Archive for the ‘Competitive Governance’ Category

A dialog on immigration

OPENO: Hello, friend! Something seems to be on your mind.

RESTRICTES: Yes, Openo, I am troubled. This migrant crisis in Europe has reawakened my concerns about immigration to the West in general. While I’m sympathetic to the plight of those fleeing civil war (though not to economic migrants), I think that Westerners on both sides of the Atlantic are being extremely foolish and letting sentiment and blank slate ideology blind them to the long term, irreversible consequences of their decisions.

OPENO: Then we have very different attitudes. My “sentiment” leads me to believe that the migration from poorer to richer countries will – despite the difficulties associated with any large change – be in the end a great benefit not only to the immigrants and their descendants, but to the host nations as well. Perhaps we can use reason and evidence to bridge this gulf between us. Can you elaborate on your position more?

A very well-written hypothetical dialog ensues. Highly recommended reading.

“The division of Europe into a number of independent states, connected, however, with each other by the general resemblance of religion, language, and manners, is productive of the most beneficial consequences to the liberty of mankind. A modern tyrant, who should find no resistance either in his own breast, or in his people, would soon experience a gentle restraint from the example of his equals, the dread of present censure, the advice of his allies, and the apprehension of his enemies,. The object of his displeasure, escaping from the narrow limits of his dominions, would easily obtain, in a happier climate, a secure refuge, a new fortune adequate to his merit, the freedom of complaint, and perhaps the means of revenge.” – Edward Gibbon, The Decline and Fall of the Roman Empire

The PNW and the UN Fallacy

Anyone interested in an object illustration of the UN Fallacy1 could hardly do better than Vancouver, BC and Seattle, WA. Seattle and Vancouver are so similar in culture, climate, architecture, arts, and culture that it would take a non-trivial familiarity with both to be able to tell them apart. And yet the two cities are bound up into entirely different political compacts which are, in both cases, populated by cities and peoples significantly different than themselves. Or at least much more different than the cities are to each other. Vancouver has far more in common with Seattle than it does with Montreal; Seattle has far more in common with Vancouver than it does with Savannah.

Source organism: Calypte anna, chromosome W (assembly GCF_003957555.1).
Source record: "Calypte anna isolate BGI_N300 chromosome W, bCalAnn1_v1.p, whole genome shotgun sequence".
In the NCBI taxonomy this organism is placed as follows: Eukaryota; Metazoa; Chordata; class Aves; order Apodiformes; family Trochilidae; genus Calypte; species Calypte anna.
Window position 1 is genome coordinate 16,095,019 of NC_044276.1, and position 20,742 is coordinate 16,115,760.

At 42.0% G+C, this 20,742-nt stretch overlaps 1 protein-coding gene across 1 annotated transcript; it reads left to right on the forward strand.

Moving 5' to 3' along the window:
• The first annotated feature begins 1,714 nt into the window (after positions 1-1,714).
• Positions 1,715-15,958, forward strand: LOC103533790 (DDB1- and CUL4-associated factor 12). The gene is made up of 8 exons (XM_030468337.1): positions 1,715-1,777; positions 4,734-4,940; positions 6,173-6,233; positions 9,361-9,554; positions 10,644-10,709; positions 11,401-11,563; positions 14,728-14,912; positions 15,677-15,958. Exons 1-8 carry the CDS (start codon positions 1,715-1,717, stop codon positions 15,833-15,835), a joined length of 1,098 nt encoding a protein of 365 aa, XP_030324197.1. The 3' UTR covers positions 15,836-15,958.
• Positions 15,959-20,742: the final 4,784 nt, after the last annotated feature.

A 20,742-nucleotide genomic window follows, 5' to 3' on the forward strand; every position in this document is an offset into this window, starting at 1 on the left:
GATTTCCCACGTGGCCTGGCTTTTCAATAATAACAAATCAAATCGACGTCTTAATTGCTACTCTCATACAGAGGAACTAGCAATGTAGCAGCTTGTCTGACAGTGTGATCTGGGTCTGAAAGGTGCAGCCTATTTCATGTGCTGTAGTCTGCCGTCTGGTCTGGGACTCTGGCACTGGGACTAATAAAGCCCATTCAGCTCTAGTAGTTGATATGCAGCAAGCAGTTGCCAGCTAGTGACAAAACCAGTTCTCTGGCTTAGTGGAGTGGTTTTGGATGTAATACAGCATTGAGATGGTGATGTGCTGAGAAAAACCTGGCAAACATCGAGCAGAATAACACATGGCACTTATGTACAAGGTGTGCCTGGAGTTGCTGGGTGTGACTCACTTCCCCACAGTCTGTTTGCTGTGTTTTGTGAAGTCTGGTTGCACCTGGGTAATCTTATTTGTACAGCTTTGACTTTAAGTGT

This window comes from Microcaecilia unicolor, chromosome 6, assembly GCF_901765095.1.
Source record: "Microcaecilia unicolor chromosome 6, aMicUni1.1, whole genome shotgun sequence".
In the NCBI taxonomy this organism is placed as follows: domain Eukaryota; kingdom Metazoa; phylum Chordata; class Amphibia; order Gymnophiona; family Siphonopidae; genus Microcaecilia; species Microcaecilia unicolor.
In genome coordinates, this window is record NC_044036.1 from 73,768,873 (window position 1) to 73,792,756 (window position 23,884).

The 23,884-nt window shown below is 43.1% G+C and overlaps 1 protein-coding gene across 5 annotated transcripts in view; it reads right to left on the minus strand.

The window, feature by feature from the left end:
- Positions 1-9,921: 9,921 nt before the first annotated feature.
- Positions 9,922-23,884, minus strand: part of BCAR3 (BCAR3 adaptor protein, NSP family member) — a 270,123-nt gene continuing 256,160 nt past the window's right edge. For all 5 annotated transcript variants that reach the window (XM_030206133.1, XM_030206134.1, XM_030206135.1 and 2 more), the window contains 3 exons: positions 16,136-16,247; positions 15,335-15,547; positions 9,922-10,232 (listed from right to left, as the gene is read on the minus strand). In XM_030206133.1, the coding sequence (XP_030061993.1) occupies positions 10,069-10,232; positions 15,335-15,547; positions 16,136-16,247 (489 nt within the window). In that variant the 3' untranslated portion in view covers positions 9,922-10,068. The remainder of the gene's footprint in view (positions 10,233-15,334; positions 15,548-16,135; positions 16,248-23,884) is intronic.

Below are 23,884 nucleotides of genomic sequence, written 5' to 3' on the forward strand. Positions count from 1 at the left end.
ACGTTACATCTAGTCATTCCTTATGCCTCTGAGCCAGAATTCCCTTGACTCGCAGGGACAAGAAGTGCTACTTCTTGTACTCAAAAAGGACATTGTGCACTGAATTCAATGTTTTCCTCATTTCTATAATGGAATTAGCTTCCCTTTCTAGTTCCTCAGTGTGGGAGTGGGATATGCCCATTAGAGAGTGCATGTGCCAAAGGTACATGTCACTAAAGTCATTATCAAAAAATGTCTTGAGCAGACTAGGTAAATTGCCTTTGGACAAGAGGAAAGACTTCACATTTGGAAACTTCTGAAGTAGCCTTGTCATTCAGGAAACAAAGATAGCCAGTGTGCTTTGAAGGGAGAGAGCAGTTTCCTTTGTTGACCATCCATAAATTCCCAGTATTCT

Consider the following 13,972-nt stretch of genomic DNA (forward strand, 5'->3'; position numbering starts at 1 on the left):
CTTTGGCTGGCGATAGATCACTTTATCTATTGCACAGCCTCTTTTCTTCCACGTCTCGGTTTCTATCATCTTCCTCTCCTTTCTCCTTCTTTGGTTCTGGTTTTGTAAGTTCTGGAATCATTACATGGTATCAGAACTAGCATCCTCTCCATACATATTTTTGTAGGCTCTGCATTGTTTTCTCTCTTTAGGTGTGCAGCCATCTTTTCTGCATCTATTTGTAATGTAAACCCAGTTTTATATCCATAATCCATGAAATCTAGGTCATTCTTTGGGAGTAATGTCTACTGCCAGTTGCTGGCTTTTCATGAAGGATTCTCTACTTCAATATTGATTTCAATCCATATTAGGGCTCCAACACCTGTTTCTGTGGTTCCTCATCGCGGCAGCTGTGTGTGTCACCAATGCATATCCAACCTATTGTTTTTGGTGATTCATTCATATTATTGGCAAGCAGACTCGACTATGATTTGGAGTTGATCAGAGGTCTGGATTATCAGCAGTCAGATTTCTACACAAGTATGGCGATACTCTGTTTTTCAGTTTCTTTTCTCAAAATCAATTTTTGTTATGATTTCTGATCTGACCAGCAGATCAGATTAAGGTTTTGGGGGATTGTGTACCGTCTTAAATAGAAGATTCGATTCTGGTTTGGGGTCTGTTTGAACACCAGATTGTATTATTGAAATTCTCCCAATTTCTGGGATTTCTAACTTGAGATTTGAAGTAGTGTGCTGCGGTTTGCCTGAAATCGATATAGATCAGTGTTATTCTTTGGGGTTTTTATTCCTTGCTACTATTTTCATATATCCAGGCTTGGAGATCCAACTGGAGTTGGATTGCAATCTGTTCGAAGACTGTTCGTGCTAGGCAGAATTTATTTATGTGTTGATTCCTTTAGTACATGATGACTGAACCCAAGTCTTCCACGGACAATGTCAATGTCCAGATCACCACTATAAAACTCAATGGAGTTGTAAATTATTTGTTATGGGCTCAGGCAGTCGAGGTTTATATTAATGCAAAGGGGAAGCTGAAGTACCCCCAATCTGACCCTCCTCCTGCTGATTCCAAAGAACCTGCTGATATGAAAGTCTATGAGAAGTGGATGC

To the fan of competitive governance2, this is a clear indication that the current political compacts that bind the two cities are deeply flawed. Why should people in Seattle be, in part, controlled by people in Savannah, when a political association with Vancouver makes much more economic, cultural, and political sense? If the people of Vancouver and Seattle have more in common and decide that their futures are more strongly entwined than they are with the rest of their current countries, why shouldn’t they be permitted to form a new political compact between them?

And yet, the idea that the people of Vancouver and Seattle should voluntarily band together and throw off their existing national arrangements is seen as radical, insane, or naive. How could it be any crazier than the idea that Vancouver and Montreal should be legally, politically, and economically bound, due simply to an accident of history?


1 The UN Fallacy is the idea that a geographical area is sensibly considered as a whole, just because it is surrounded by a recognized national border, and that peoples and places so defined can be sensibly and trivially compared to one another.

2 We really ought to come up with a catchy name for ourselves. Sopharchists? Scientarchists? Let’s workshop it a bit.

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Magic Blue Smoke

House Rules:

1.) Carry out your own dead.
2.) No opium smoking in the elevators.
3.) In Competitions, during gunfire or while bombs are falling, players may take cover without penalty for ceasing play.
4.) A player whose stroke is affected by the simultaneous explosion of a bomb may play another ball from the same place.
4a.) Penalty one stroke.
5.) Pilsner should be in Roman type, and begin with a capital.
6.) Keep Calm and Kill It with Fire.
7.) Spammers will be fed to the Crabipede.